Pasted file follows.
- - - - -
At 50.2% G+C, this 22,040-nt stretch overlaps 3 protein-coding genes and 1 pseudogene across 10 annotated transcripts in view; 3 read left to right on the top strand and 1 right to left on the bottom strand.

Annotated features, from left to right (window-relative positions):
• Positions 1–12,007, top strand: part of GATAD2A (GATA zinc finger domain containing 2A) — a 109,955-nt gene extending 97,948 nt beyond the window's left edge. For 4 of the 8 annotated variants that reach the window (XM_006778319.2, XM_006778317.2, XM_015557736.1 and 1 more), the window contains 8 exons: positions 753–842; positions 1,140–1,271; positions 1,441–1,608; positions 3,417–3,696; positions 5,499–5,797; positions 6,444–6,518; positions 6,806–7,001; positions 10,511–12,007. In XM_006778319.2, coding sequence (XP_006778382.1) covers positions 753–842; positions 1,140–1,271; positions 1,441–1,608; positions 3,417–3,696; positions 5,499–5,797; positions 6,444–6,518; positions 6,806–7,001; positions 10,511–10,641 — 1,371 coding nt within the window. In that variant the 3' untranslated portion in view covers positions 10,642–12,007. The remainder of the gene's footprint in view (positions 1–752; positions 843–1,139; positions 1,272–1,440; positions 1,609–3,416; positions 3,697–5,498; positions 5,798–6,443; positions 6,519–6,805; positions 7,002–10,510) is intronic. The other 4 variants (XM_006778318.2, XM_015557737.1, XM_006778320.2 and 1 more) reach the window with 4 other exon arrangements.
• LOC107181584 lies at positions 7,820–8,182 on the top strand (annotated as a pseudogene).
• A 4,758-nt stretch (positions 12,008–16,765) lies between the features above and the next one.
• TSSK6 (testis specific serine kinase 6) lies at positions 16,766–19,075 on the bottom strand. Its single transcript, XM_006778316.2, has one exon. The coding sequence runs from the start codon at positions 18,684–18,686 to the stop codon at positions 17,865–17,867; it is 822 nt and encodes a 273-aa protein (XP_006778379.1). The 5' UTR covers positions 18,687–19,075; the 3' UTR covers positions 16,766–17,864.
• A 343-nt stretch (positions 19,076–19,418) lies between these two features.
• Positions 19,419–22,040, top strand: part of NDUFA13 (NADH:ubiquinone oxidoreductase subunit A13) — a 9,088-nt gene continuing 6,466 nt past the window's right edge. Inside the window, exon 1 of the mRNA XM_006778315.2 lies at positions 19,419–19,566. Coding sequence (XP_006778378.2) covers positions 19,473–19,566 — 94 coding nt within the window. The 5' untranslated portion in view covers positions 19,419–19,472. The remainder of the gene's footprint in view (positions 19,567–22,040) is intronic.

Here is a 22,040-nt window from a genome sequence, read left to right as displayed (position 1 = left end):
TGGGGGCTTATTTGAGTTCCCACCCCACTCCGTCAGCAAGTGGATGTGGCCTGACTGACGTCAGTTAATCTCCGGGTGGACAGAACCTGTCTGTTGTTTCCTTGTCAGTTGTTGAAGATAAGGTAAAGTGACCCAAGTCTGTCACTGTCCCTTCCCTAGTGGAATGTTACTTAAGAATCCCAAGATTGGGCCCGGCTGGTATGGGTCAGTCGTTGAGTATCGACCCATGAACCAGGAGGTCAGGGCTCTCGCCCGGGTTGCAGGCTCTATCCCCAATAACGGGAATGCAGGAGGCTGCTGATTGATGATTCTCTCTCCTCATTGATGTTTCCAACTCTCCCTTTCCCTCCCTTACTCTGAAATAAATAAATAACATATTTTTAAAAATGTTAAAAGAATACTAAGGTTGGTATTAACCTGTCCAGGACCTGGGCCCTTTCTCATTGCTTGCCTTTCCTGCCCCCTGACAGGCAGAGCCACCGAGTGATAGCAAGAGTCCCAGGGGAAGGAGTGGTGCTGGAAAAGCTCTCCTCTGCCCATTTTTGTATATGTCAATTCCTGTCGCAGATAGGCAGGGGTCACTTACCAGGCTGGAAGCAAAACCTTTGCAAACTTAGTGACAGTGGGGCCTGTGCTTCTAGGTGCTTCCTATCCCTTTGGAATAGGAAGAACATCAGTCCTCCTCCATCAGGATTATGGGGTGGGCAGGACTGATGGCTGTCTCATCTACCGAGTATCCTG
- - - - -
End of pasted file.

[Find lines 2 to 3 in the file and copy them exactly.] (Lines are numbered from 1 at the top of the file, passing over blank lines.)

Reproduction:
Annotated features, from left to right (window-relative positions):
• Positions 1–12,007, top strand: part of GATAD2A (GATA zinc finger domain containing 2A) — a 109,955-nt gene extending 97,948 nt beyond the window's left edge. For 4 of the 8 annotated variants that reach the window (XM_006778319.2, XM_006778317.2, XM_015557736.1 and 1 more), the window contains 8 exons: positions 753–842; positions 1,140–1,271; positions 1,441–1,608; positions 3,417–3,696; positions 5,499–5,797; positions 6,444–6,518; positions 6,806–7,001; positions 10,511–12,007. In XM_006778319.2, coding sequence (XP_006778382.1) covers positions 753–842; positions 1,140–1,271; positions 1,441–1,608; positions 3,417–3,696; positions 5,499–5,797; positions 6,444–6,518; positions 6,806–7,001; positions 10,511–10,641 — 1,371 coding nt within the window. In that variant the 3' untranslated portion in view covers positions 10,642–12,007. The remainder of the gene's footprint in view (positions 1–752; positions 843–1,139; positions 1,272–1,440; positions 1,609–3,416; positions 3,697–5,498; positions 5,798–6,443; positions 6,519–6,805; positions 7,002–10,510) is intronic. The other 4 variants (XM_006778318.2, XM_015557737.1, XM_006778320.2 and 1 more) reach the window with 4 other exon arrangements.